I had a heavy comics habit, so Perry would lend me James Hudnall's The Psycho - to which I never quite warmed - or VHS tapes of the Manga series 3X3 Eyes, or the film Tetsuo; the Iron Man. He once lent me a tape recording of what appeared to be himself playing some animé based game. I watched ten minutes before I realised I would never understand what I was supposed to get from the viewing. In return I think I may have lent him Watchmen and maybe Frank Miller's version of Batman, works which had already come to be regarded as old school classics by 1991. We exchanged media, but never quite connected across whatever divide existed, either cultural, age or whatever. The shutters had come down behind me as I left school, meaning that neither video games nor Transformers nor anything bearing too close a resemblance to an episode of Marine Boy would ever make any real sense to me.

One evening I somehow ended up at Perry's house, having gone back after the pub. It was kind of awkward and we'd been drinking since about three. I'd watched the animés and he had presumably read Watchmen, but still we could find no common ground beyond the usual grousing about work. I say work meaning Royal Mail, although Perry now apparently had some sort of job on the side, a male model of all things, presumably standing around in his underpants and pointing at distant objects with a beatific smile. He'd told me about it, but I didn't really want to discuss the subject. I was glad he had found something besides the back-breaking shite at Royal Mail, but felt otherwise a little uncomfortable, as though just talking about it might take me somewhere I wasn't sure I wanted to go. He showed me the cartoon strip he'd been working on. It was terrible. It looked like the work of a ten-year old, and I suddenly realised he wanted, even needed my approval; and then he was crying.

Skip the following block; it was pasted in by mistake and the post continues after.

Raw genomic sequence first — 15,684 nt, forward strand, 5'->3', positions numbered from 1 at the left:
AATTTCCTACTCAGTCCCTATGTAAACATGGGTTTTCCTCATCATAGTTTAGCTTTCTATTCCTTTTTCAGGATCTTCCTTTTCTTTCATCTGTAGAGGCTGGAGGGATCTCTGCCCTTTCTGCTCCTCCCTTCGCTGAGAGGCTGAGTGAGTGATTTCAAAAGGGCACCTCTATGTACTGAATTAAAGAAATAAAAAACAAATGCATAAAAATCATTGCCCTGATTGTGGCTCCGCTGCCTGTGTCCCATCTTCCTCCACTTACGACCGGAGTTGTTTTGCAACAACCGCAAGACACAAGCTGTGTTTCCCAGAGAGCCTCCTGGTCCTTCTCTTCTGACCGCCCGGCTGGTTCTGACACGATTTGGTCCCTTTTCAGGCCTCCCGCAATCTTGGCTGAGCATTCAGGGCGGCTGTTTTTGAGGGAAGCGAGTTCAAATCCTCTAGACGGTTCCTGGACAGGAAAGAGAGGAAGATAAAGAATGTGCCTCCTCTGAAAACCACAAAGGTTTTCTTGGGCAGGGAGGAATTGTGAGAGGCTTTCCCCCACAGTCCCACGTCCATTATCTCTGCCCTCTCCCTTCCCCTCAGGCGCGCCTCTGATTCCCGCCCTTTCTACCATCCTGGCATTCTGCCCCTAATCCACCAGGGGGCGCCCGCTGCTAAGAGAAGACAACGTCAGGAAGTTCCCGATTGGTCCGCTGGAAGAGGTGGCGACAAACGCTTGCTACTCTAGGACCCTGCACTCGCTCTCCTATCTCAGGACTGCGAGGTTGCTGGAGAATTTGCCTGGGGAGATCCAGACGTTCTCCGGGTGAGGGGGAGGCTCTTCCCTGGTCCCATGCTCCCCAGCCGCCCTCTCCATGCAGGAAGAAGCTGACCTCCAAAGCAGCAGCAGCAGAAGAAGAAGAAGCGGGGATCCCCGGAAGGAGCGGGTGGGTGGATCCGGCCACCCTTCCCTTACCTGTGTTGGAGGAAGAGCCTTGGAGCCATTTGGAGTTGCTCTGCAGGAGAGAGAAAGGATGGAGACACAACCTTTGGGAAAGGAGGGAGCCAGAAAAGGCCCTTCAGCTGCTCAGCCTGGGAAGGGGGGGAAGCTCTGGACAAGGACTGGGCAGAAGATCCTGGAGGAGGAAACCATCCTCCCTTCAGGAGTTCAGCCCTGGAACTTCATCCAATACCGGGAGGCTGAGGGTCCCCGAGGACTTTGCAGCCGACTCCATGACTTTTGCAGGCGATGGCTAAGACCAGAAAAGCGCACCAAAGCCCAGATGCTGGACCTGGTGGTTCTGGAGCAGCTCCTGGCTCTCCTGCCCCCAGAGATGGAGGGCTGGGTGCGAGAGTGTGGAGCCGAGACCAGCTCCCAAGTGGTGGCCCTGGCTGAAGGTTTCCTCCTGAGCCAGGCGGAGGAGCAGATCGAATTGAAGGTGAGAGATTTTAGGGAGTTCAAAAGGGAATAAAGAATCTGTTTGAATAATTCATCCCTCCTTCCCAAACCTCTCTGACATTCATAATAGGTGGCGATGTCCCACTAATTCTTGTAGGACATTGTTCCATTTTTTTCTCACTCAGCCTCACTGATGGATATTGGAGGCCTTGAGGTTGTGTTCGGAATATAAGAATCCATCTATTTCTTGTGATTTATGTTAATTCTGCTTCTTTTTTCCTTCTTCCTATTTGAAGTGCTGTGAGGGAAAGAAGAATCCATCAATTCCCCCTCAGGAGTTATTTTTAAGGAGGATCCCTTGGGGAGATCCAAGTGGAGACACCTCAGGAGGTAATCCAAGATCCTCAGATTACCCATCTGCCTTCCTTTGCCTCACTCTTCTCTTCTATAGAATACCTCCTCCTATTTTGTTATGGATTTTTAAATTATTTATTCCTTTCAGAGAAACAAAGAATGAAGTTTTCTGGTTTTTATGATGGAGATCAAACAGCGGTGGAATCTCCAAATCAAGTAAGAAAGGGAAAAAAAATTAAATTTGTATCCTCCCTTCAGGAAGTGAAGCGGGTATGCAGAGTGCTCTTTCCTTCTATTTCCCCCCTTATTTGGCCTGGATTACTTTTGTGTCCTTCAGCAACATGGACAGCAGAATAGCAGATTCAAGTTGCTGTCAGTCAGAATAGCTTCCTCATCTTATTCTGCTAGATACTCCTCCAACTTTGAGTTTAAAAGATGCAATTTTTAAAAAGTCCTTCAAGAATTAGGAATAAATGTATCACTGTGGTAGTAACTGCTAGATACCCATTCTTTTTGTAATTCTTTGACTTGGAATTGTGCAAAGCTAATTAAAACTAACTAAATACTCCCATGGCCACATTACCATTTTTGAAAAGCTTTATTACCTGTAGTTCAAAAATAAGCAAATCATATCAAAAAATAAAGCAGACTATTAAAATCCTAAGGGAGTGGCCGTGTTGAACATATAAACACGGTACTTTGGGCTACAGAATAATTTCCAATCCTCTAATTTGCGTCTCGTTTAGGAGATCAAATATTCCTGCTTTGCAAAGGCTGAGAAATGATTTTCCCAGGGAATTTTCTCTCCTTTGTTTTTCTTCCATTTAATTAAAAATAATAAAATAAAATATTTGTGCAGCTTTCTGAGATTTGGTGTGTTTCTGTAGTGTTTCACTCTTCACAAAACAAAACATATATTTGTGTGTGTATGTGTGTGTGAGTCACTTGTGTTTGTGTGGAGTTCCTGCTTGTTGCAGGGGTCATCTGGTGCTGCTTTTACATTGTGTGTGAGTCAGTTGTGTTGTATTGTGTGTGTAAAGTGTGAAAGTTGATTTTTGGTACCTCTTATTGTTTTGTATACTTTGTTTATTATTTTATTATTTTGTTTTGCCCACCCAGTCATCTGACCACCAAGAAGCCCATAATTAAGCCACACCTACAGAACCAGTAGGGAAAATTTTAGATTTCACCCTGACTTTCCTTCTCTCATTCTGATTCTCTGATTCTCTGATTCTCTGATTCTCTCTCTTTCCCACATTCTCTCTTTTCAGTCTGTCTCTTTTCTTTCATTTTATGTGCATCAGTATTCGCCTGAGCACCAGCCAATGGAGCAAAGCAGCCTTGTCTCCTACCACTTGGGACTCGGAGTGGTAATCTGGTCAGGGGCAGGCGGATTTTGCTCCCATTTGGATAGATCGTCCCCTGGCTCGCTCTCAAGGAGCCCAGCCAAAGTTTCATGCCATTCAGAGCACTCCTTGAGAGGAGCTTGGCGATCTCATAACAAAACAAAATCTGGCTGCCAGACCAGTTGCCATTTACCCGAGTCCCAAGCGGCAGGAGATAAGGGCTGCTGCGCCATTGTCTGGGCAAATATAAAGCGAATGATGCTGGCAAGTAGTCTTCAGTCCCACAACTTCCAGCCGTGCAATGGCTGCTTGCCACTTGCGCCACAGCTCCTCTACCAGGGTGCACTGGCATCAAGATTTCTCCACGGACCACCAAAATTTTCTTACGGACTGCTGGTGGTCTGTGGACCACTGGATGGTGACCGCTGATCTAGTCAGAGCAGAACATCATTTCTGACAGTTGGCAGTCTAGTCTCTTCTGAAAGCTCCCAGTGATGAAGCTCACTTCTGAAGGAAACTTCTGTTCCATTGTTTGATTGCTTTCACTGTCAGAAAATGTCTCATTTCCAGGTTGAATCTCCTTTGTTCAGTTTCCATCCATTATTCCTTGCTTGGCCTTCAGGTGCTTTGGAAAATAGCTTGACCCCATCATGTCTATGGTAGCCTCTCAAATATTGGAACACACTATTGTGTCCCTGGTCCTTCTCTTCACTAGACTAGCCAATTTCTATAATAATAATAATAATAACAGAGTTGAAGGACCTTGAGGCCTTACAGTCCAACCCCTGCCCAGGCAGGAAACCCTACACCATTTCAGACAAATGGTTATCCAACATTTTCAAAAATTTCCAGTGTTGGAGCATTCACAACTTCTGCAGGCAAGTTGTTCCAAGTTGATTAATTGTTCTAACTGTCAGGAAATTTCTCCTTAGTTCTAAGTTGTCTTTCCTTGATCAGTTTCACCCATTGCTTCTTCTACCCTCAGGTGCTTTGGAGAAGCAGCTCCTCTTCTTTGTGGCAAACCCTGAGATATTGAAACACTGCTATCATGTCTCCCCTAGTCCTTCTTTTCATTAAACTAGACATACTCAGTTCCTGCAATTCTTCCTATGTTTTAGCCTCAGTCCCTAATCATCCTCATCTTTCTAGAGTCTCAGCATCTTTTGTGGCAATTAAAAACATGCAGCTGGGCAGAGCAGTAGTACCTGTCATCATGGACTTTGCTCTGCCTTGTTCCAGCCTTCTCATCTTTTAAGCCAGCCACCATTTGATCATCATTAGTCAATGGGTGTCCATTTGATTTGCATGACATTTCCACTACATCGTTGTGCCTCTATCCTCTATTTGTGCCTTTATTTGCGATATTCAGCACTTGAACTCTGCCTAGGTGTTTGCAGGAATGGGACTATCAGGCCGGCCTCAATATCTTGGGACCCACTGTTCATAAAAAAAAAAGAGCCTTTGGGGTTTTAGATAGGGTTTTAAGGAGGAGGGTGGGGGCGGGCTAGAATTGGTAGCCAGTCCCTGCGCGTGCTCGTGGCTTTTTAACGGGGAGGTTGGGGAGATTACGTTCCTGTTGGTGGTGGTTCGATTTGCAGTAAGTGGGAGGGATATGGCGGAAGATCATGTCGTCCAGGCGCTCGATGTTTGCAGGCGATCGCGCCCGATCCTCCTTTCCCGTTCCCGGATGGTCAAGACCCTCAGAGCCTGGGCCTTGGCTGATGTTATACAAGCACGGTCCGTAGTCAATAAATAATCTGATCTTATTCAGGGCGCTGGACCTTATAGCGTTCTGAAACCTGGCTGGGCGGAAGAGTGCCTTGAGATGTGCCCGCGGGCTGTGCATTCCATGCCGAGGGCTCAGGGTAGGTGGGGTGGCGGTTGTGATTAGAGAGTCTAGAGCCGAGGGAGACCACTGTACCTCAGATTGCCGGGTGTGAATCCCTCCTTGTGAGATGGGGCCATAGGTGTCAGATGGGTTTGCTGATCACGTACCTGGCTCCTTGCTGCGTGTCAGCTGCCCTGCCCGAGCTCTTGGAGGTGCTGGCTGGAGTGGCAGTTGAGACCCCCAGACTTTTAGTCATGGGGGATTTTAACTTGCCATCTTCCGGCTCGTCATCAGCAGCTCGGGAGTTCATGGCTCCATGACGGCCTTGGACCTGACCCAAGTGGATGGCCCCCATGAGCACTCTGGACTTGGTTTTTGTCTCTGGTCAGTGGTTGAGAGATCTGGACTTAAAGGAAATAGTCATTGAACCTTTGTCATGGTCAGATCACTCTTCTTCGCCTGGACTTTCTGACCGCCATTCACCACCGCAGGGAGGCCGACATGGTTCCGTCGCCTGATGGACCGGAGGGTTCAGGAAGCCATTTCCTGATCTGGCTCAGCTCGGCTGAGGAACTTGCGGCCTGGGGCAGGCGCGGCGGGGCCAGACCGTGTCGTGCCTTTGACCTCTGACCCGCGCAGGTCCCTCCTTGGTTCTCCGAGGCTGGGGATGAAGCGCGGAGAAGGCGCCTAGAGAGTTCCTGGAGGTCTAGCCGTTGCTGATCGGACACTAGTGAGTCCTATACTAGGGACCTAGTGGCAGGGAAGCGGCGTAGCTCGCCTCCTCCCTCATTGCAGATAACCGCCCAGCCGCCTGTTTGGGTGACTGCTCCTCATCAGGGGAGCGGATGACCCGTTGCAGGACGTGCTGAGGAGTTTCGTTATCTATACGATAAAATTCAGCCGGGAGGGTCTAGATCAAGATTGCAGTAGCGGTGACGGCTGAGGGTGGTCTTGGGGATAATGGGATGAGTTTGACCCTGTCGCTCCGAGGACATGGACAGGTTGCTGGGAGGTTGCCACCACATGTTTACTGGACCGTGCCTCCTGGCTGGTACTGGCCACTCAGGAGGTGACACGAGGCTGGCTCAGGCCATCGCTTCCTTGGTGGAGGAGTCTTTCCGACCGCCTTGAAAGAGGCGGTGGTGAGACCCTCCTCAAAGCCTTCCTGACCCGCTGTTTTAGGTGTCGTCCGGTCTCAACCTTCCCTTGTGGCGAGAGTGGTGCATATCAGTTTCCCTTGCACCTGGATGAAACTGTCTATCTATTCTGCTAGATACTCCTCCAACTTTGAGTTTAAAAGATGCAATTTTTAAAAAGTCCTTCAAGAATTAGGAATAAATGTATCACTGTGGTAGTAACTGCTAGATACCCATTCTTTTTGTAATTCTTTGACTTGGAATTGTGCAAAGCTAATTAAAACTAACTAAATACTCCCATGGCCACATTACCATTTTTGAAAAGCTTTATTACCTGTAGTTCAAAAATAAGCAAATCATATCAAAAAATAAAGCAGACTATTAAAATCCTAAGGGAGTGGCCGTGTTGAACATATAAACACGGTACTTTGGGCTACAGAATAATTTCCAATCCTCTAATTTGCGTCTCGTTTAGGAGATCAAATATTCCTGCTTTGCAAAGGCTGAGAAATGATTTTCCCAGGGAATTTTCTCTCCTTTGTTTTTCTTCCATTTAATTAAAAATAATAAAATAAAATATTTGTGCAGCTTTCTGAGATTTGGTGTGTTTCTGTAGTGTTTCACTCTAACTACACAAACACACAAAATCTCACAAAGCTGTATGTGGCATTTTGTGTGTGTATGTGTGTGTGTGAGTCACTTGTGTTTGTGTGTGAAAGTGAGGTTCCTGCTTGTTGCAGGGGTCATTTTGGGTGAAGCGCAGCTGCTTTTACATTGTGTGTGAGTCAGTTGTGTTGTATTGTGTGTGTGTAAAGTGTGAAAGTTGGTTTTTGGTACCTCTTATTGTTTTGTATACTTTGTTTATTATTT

'Are you okay?' He obviously wasn't but it seemed right to ask.

'You just don't know, Lol,' he sobbed, affording me a briefly terrifying glimpse into his world. He was just bright enough to realise that he probably wasn't that bright, and delivering pizza leaflets alternating with standing around in a pair of y-fronts was probably as good as it would ever get for him. I think he believed I might know something that he didn't, that I might be able to see a way out of our bullshit lives of carrying heavy weights in the pissing rain six days a week. This was all the more terrifying because I knew I had elevated him to a similar position, envying his casual veneer of confidence, his clear vision uncluttered by all that art college bollocks which was yet to pay off, and the way in which women all turned to check him out when he entered the room and he didn't even seem to realise it. I wanted to be him, but it seems even Perry didn't want to be Perry.

I stepped quietly out of Perry's room in the house of Perry's mum and dad, and caught the bus home. The next day we were hungover as we stood together at the sorting frames, which was not in itself an unusual occurrence. Our voices were just a little more self-consciously deeper, more gruff than they had been the previous morning; because we were men, and we had drunk such lakes of lager as to have forgotten last night, whatever it was that had happened after the sixth round. We were men and we laughed because that's how we were.